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HOME NRI PEOPLE Utilizing accumulated knowledge to do work that stands the test of time / Takahide Kiuchi

Utilizing accumulated knowledge to do work that stands the test of time

Takahide KiuchiExecutive Economist

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Aiming to become a world-class economist with a strong reputation among investors, Takahide Kiuchi has weathered fierce competition and been active in areas including economic forecasts and monetary policy decisions for the Bank of Japan. In this feature, we look at how he has managed to cultivate the attitude and conviction to confidently advocate what he believes is right without being swayed by majority opinion.

Building a career as an economist, and even participating in national policymaking

Ever since I joined Nomura Research Institute (NRI) in 1987, I’ve basically focused on being an economist. After being assigned to a team that made analyses and projections for the Japanese economy, I got stationed in Germany in 1990 to cover the European economy, and subsequently moved to New York in 1996 and began covering the U.S. economy. In 2002 I came back to Japan, and then in 2004 I was transferred with my entire department to Nomura Securities. While there I served as Head of the Japanese Economic Research Section and Chief Economist in the Financial and Economic Research Center.

In 2012 I was nominated as a member of the Policy Board of the Bank of Japan. This is equivalent to being a member of a Board of Directors at a corporation, with outsiders being appointed. While I was doing the work of making economic forecasts for many years, I wanted to contribute not only to investors but to a much broader range of people, and that policy-related work was what would allow me to do that. So when they called on me, I accepted right away.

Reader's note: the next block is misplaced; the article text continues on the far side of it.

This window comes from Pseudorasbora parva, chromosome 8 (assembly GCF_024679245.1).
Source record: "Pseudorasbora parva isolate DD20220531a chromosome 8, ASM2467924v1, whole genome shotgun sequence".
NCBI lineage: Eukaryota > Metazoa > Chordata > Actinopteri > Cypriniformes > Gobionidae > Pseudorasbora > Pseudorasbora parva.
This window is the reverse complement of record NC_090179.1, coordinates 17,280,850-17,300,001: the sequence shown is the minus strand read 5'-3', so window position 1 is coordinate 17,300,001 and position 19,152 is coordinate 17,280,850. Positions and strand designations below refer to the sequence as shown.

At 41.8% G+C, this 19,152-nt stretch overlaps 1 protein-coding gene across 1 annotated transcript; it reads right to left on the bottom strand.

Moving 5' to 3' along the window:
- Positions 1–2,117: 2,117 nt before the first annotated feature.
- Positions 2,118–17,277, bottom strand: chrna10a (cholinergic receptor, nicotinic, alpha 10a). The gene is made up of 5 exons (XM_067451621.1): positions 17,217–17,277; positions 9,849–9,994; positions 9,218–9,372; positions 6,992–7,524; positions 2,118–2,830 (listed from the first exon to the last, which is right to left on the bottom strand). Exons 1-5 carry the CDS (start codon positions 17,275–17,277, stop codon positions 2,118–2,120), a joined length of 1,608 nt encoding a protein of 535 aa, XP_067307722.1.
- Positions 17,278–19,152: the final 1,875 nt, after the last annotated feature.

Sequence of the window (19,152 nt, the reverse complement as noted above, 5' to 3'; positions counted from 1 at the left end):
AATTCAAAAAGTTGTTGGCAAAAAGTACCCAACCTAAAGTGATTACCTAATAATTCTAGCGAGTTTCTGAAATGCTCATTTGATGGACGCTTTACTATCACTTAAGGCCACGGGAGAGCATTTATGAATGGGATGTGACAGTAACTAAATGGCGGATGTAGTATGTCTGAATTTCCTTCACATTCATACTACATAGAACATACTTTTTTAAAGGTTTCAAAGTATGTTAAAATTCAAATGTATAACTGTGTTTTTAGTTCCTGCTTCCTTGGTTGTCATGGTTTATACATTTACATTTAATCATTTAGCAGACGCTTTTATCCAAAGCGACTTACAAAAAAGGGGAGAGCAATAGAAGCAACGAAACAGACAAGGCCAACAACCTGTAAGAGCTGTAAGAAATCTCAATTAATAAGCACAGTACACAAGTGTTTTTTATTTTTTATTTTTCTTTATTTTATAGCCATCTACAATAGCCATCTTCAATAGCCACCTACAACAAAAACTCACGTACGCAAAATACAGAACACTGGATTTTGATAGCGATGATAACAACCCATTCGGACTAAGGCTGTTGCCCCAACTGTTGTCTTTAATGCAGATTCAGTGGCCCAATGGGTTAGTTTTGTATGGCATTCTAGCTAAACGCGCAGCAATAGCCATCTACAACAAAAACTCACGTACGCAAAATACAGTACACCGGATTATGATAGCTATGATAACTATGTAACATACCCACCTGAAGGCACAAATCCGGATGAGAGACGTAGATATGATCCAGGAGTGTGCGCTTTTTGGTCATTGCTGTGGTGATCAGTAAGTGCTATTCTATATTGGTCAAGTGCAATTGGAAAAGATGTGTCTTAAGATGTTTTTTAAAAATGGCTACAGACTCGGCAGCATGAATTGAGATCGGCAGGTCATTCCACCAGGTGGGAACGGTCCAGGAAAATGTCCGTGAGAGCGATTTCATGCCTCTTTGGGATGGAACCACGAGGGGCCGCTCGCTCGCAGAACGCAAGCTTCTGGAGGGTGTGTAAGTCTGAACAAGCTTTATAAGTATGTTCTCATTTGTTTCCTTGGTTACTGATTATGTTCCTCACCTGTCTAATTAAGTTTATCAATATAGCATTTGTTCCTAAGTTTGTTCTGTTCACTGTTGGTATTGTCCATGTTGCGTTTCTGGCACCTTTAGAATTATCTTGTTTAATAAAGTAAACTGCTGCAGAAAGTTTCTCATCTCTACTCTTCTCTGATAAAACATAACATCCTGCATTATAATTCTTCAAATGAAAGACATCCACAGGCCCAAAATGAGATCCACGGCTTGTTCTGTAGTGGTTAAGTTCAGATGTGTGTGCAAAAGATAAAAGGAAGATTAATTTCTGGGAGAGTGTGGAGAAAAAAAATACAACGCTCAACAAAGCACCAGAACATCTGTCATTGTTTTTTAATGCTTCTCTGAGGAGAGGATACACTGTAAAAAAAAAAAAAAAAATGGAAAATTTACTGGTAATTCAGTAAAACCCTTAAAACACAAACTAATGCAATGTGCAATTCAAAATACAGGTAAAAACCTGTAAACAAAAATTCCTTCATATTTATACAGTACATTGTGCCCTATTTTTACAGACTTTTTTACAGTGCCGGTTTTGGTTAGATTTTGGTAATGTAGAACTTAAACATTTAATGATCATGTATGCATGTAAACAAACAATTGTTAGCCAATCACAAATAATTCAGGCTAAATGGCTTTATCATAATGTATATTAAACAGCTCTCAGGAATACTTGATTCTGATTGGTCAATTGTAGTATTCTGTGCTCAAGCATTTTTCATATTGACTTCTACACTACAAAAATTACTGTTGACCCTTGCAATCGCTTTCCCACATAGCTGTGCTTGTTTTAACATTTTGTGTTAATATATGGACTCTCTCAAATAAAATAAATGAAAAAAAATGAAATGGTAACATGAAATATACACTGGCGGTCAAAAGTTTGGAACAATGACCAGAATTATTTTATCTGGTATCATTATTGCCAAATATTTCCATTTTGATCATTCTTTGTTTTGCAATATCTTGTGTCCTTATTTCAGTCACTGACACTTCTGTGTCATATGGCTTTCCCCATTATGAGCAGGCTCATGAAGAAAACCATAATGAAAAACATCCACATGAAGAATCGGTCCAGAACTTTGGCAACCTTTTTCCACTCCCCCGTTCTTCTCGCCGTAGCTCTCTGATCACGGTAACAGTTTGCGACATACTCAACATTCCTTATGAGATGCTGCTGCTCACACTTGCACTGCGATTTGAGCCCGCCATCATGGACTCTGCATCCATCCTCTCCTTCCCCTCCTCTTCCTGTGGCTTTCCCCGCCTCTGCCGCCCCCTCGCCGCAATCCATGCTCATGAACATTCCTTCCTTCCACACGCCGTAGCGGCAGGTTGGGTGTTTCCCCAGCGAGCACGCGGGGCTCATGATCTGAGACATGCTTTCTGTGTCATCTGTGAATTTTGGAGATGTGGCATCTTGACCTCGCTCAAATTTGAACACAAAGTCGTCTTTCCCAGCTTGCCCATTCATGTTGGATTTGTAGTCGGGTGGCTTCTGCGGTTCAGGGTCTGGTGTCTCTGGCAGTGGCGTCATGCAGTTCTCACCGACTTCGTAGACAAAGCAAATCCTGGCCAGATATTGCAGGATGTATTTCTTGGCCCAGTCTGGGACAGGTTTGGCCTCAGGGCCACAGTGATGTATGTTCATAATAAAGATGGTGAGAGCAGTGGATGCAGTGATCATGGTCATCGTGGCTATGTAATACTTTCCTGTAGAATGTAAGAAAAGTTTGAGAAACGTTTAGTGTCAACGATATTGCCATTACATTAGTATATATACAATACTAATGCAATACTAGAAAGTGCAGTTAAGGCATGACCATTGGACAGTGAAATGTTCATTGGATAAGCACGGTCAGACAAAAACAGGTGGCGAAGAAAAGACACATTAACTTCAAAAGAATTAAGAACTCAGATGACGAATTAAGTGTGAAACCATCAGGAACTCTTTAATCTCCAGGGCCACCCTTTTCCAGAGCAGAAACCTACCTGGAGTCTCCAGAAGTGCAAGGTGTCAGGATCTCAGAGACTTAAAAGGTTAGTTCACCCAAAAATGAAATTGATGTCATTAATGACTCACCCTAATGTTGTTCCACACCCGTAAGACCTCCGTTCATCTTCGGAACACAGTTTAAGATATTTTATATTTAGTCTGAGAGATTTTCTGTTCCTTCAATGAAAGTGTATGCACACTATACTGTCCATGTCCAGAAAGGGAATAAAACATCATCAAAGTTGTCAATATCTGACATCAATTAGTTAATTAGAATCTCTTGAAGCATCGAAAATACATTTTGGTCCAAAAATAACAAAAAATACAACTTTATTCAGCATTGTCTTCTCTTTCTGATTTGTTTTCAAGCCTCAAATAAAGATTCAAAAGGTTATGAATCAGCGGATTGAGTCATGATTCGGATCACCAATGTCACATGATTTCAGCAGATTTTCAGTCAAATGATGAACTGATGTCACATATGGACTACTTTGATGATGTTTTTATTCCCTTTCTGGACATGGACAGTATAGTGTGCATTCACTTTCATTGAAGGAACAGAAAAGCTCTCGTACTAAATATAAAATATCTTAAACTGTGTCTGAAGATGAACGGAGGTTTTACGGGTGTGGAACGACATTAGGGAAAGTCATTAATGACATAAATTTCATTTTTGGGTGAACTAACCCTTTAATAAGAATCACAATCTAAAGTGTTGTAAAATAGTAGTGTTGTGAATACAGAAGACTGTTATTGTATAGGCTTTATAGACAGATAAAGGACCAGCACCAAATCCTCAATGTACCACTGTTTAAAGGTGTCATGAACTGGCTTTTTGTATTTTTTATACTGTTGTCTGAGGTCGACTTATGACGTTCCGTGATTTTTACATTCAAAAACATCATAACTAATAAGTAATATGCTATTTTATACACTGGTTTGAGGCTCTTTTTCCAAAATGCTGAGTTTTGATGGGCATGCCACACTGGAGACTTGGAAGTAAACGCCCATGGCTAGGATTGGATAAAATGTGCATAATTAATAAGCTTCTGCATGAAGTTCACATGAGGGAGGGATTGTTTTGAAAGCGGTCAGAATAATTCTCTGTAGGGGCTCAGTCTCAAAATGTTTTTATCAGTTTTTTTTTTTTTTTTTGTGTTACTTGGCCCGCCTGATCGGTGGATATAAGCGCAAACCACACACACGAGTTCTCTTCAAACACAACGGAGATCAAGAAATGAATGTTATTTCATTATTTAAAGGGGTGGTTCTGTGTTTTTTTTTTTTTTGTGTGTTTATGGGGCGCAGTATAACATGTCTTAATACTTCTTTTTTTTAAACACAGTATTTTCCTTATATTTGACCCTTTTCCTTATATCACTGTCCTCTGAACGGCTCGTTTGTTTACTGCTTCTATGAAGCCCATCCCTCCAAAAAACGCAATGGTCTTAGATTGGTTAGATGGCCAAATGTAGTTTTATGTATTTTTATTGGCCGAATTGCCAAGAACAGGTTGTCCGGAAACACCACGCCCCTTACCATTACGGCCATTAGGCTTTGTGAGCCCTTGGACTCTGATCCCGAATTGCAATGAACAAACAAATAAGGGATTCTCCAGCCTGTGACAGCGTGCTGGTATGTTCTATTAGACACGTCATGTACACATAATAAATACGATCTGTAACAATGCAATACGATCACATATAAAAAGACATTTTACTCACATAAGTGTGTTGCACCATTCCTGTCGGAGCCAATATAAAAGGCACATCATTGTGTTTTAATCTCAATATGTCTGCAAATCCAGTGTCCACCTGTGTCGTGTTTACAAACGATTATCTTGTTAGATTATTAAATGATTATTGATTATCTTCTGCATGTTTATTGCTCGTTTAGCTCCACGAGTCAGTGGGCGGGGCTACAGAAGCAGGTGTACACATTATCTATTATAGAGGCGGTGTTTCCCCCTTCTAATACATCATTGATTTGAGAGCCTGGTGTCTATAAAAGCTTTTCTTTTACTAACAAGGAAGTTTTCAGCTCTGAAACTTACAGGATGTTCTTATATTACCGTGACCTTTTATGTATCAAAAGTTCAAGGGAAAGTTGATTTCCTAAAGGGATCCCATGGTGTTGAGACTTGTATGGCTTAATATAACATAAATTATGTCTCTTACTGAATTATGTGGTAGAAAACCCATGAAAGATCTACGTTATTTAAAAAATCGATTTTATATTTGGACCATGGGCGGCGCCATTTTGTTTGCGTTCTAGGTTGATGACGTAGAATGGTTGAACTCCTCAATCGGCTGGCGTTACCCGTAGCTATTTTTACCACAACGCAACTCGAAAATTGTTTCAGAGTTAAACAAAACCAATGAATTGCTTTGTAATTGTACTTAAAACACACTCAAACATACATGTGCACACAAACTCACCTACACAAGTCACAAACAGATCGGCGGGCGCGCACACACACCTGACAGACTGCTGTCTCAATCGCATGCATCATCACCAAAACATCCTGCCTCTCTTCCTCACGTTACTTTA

During my five years of service in the Bank of Japan, I was involved in decision-making for monetary policy and important business matters. Then in July 2017 I returned to NRI, and currently I’m engaged as an economist in the Financial Technology Solution Division.

Behind the monetary unification, there were historical beliefs that went beyond economic rationales

In my career, what’s had the greatest impact on my thinking as an economist are the events that occurred during my two overseas assignments. At my first post, I was tasked with observing up-close the steps toward the economic and monetary unification of East and West Germany in July 1990. The issues were, now that the economic wall between East and West had disappeared and their currencies were reunified, how would East Germany get back on its feet, and how would West Germany aid in the economic recovery? There were a great many challenges, and the citizens of West Germany were weighed down by higher taxes and other burdens. For a time East-West relations even deteriorated, but in the end I think it went rather smoothly.

In the latter part of my Germany assignment, England and Italy also went through currency-related crises. Europe’s monetary system was crumbling, leading to the emergence of a movement that sought to create a unified currency. When currencies get unified, every country involved sacrifices something. Germany in particular had to relinquish the well-trusted Mark and its decision-making authority in monetary policy matters. Even I was skeptical at first as to why it should move toward unification when it had so little to gain. But Germany was definitely to promote peace in the conviction that it would never again start a war, and it was grounded in the principle of achieving a unified Europe, and so it succeeded in the monetary unification. This had to do with beliefs that were rooted in Germany’s unique history, and the experience left a very deep impression on me.

Economic trends in the aftermath of a national emergency revealed the people’s character

During my next assignment in New York, I experienced the 9/11 terror attack in 2001. On the day of the attack, I was in a high-rise building near the World Trade Center, and I witnessed the planes flying into the buildings. Even at midday the area was pitch black from the dust, and I was confined in the building, and then got caught up in the chaos that followed. It was a truly harrowing experience.